Using online domain registration services such as Network Solutions and automated scripts, the spammer updates the host mapping information at regular intervals, replacing the DNS address for one compromised machine with that of another, Smith said.

Such techniques are attractive to spammers who are looking to bypass IP address blacklists, which are the most widely used antispam technology, according to Linus Upson, a spam expert for US antispam company Qurb.

"As a spammer, you care about getting spam into people's mailboxes. A solution like this nullifies the most widely used antispam technology," Upson said.

And, for spammers involved in fraudulent activity, hiding the source of the spam is a way to avoid getting caught, he said.

Neither Stewart nor Smith knew how the trojan came to be installed on the affected systems.

A virus such as W32.Sobig could have dropped it on systems that it infected, or a malicious Active X control on a website could have planted it on vulnerable machines, Smith said. Alternatively, the program could have been distributed through the IRC (Internet Relay Chat) network or peer-to-peer (P-to-P) networks like Kazaa.

While the new trojan cannot spread itself like a virus, migmaf has a number of features that report the statistics of systems it compromises back to the master web server, according to an analysis written by Stewart and posted on the LURHQ website. The trojan can report statistics and information about its state back to the master server and monitor the available bandwidth on the infected system, he said.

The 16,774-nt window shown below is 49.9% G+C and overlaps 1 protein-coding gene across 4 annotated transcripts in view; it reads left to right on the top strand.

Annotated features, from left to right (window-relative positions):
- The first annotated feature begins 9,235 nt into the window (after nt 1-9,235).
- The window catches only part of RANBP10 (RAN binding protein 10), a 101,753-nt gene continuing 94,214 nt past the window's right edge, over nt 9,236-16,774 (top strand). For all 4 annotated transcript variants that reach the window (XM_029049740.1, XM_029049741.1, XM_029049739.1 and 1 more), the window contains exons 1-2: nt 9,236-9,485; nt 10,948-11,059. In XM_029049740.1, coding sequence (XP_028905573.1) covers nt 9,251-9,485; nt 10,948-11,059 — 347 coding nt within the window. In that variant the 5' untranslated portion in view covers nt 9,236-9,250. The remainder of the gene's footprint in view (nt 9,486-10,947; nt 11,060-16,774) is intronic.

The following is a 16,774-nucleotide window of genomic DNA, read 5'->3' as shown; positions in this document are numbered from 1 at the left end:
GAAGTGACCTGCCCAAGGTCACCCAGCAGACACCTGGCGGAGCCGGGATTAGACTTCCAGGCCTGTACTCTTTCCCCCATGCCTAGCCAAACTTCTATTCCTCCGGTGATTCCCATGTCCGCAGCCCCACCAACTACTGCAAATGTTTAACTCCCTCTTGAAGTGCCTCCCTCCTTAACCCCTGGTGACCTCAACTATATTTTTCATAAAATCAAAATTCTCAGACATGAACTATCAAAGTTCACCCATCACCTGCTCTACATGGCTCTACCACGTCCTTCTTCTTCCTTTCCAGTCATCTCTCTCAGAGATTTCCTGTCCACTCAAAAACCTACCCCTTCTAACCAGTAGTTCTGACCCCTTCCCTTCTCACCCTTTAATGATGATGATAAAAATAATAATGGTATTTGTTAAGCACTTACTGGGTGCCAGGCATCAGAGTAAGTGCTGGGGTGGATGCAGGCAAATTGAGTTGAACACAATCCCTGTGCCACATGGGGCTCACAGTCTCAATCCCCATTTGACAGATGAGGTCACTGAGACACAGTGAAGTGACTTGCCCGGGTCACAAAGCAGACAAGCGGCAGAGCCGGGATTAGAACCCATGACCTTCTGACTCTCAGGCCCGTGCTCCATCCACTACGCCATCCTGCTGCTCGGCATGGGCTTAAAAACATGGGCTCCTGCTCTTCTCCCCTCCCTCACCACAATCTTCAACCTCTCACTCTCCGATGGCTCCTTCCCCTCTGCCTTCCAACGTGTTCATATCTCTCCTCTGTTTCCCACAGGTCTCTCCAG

By dissecting a copy of the trojan, Stewart was able to trace the location of the master web server back to a machine owned by Houston web-hosting company Everyones Internet.

Everyones Internet did not respond to a request for comment, but Stewart said that the master web server has been deactivated and Smith said that his monitoring shows that the PayPal and pornography websites are down. Nevertheless, the new distribution system will make it extremely difficult to track down the source of future illicit content and spam.

"It took Joe Stewart seven days to locate that server. It usually takes a couple minutes," Smith said.

Like Kazaa and other P-to-P networks, the spam network is distributed and lacks a single point of failure, which will make it difficult to dismantle.

The sample trojan program has been passed along to major antivirus companies, which are developing signatures to detect the stealth program, Stewart said. However, multiple versions of the migmaf trojan probably exist, many of which will not have antivirus signatures developed for them, he said.

Smith and Stewart advised usersto install personal firewalls on any unprotected home computers, especially those with "always on" broadband internet connections.

Even if it does not prevent users from having the new trojan installed, firewall software will prevent the spammers' master server from communicating with an infected host and becoming a distribution point for spam or pornography, they said.

Paul Roberts writes for  IDG News Service


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This was first published in July 2003